Volume 20, Number 1
Kersi Antia’s research shows that what co-branded firms do before a crisis helps them to survive it.
The Terra Securities scandal threatened to ruin dozens of small, local Norwegian banks. The banks were part of a “co-branding alliance network.” The brand consisted of a suite of financial products that the banks sold through their branches. One of the products, a complex, high-risk investment, was purchased by eight municipalities with disastrous results. When the municipalities went bankrupt, a national outcry ensued. Although the banks in the alliance were not involved in the sale, they were stained by their association with the brand.
When the scandal broke in 2007, Ivey Professor Kersi Antia and his collaborator Kenneth Wathne had been following the Terra banking alliance for more than a year. With the support of the banks, they had already collected a large data set consisting of thousands of customer and employee surveys. The ensuing brand crisis and the response of the banks created what Antia describes as a “perfect storm of research opportunity.”
Antia studies inter-organizational relationships, particularly franchising and co-branding alliance networks. He recently returned to Ivey after seven years at the University of Wisconsin. In earlier research he focused on breaches of franchise agreements. He found that what happens between the parties after the contract is signed – how relationships and conflicts are managed – is more important than the actual terms of the contract itself.
Co-branding alliance networks are becoming more common. Examples are the Star Alliance in the airline industry, and Best Western in hospitality. In the case of Terra, the alliance gave dozens of local Norwegian banks access to a wide range of financial products under one strong brand, increasing their competitiveness while retaining their independence.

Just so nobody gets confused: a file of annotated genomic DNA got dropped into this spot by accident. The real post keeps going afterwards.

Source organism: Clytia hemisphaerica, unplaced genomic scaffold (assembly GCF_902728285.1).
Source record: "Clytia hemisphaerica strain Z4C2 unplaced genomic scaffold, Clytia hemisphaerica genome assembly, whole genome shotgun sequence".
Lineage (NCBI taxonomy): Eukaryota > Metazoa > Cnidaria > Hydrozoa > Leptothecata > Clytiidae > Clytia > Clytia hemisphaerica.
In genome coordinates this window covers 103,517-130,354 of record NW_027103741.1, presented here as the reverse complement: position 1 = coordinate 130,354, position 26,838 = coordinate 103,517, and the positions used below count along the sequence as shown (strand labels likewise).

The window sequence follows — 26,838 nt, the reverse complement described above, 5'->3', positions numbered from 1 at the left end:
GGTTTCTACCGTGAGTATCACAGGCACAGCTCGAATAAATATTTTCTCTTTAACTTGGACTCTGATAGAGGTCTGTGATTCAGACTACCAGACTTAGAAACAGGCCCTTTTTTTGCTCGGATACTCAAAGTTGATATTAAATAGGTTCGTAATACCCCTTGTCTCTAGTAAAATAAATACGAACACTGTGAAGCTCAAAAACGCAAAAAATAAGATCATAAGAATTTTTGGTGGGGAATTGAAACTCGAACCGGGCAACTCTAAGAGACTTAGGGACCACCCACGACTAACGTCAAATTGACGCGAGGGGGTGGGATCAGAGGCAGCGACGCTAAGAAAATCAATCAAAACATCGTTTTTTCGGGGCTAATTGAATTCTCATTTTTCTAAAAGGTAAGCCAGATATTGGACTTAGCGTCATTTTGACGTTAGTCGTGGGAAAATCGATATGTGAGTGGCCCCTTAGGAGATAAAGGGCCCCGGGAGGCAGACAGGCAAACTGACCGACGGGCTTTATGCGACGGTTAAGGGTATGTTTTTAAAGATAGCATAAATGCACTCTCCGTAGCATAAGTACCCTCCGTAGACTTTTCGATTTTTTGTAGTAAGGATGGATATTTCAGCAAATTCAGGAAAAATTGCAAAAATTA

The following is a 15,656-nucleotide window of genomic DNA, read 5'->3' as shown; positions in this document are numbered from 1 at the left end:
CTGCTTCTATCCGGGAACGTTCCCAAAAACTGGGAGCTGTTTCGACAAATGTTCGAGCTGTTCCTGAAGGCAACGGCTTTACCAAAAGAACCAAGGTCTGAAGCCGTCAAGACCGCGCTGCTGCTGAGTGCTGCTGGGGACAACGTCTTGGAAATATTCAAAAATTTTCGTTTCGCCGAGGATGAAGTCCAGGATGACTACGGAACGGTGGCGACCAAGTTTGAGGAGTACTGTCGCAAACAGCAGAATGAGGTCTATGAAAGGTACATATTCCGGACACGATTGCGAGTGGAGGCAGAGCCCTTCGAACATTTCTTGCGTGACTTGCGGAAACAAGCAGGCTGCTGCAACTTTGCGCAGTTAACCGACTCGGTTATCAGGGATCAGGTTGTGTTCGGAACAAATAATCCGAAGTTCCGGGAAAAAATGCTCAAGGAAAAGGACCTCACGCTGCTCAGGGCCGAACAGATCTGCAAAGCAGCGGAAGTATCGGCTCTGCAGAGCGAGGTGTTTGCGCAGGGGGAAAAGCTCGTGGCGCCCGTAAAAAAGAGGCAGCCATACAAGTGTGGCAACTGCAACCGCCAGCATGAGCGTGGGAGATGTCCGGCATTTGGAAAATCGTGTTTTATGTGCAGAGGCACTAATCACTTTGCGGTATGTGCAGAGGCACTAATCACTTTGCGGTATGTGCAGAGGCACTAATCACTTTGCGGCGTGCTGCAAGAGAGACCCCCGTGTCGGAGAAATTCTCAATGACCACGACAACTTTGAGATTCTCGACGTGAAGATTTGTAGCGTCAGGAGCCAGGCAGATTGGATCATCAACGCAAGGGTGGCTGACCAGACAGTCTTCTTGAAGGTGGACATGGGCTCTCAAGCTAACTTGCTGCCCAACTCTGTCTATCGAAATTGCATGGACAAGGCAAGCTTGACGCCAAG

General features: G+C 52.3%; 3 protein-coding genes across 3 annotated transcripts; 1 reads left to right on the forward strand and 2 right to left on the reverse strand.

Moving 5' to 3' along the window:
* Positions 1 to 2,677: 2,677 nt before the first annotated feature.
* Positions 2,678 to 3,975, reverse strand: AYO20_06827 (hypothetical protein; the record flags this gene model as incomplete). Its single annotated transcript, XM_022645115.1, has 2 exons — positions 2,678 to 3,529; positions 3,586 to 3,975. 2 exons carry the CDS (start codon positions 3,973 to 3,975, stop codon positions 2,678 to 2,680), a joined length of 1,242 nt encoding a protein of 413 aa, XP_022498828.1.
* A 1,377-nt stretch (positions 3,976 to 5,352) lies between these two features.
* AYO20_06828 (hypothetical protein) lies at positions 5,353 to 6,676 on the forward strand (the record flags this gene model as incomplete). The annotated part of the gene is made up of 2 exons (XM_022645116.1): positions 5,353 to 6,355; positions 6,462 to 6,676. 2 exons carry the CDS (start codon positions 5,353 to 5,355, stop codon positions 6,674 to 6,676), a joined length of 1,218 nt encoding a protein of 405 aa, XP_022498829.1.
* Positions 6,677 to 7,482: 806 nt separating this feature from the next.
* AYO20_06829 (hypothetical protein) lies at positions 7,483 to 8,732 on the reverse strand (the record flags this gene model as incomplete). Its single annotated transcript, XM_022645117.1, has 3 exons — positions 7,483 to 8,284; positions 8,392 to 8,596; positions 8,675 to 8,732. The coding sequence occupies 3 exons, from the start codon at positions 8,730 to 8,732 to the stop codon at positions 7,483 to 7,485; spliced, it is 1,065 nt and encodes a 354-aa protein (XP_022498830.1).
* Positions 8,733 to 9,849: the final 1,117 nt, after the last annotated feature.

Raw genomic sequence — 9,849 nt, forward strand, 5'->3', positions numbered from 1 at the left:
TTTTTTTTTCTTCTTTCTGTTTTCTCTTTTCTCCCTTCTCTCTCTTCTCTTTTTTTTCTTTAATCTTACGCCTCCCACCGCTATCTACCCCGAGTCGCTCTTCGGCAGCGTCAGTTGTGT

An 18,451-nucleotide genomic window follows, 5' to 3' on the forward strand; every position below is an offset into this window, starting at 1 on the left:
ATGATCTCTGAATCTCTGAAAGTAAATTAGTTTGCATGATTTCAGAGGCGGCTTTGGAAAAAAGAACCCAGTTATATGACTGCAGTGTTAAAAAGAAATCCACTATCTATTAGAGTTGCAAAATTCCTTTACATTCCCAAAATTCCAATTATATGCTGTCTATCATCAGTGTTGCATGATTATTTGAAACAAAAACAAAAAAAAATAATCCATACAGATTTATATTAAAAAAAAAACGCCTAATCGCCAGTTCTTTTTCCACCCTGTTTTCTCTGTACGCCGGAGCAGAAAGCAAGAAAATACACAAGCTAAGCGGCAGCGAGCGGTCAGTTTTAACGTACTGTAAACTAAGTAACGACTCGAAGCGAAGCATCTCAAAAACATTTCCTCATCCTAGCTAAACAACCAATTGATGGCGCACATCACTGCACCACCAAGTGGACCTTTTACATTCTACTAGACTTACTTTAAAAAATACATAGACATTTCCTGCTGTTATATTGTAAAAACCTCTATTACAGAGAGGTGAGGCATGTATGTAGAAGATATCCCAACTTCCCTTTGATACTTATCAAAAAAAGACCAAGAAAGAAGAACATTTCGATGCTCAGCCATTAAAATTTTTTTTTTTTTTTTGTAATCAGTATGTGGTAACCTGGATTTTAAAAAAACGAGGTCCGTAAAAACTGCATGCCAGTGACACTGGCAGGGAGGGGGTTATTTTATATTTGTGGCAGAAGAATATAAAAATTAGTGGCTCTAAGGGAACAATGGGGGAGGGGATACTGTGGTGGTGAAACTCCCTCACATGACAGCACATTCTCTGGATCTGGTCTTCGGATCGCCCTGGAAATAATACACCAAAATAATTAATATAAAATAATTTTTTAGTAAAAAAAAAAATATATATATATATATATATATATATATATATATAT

Antia continued to gather data from the alliance during and after the crisis. The banks faced two big questions: what was the extent of the fallout from the crisis, and how would they emerge from it? These were the research questions that Antia sought to answer.
To determine the extent of the fallout, Antia turned to the burgeoning science of Geographic Information Systems. GIS is a technology that displays and correlates information by geographical location. It is used in areas as diverse as epidemiology, urban planning, and disaster preparedness, but this is the first time GIS has been applied to crisis response and brand management.
Using GIS, Antia pinpointed the location of every outlet in the network, and mapped all the information related to the crisis geographically. He then used a statistical tool called geographically weighted regression (GWR) to quantify the fallout from the crisis in dollar terms. Every possible impact was included in the analysis, from alienation of customers and bad press, to the possibility of complete failure. “The fallout of the crisis went way beyond those eight municipalities,” he says. “It became a national crisis in Norway.”
Antia also worked with the alliance to devise a plan to emerge from the crisis. In his ongoing analysis, he is finding that how the banks coordinated their relationships prior to the crisis helped them survive it. “Their response was driven not only by the crisis itself, but by what had happened years before during the course of the relationship,” he says.
For example, some banks in the alliance identified strongly with the brand. Those banks did whatever they could – much more than required by the contract - to help the alliance survive the scandal. On the other hand, some banks were less enamoured of the brand, and used the crisis to distance themselves. “If a critical mass of firms has good relationships in place before the crisis breaks out, that acts as a very effective buffer,” he says.
In related research, Antia is using the same techniques with franchising organizations. Recently an American franchise organization with some 1000 franchisees gave Antia access to all its data as part of a study to put in place systems that will help the organization respond to a future brand crisis.
Antia warns managers that crises are inevitable, whether they’re particular to your brand or general to the economy as a whole. It’s vital to respond as efficiently and effectively as possible, but firms shouldn’t think only in terms of a post-crisis response, he says. “There are a lot of things you can do before the crisis to cushion you from the worst of it.”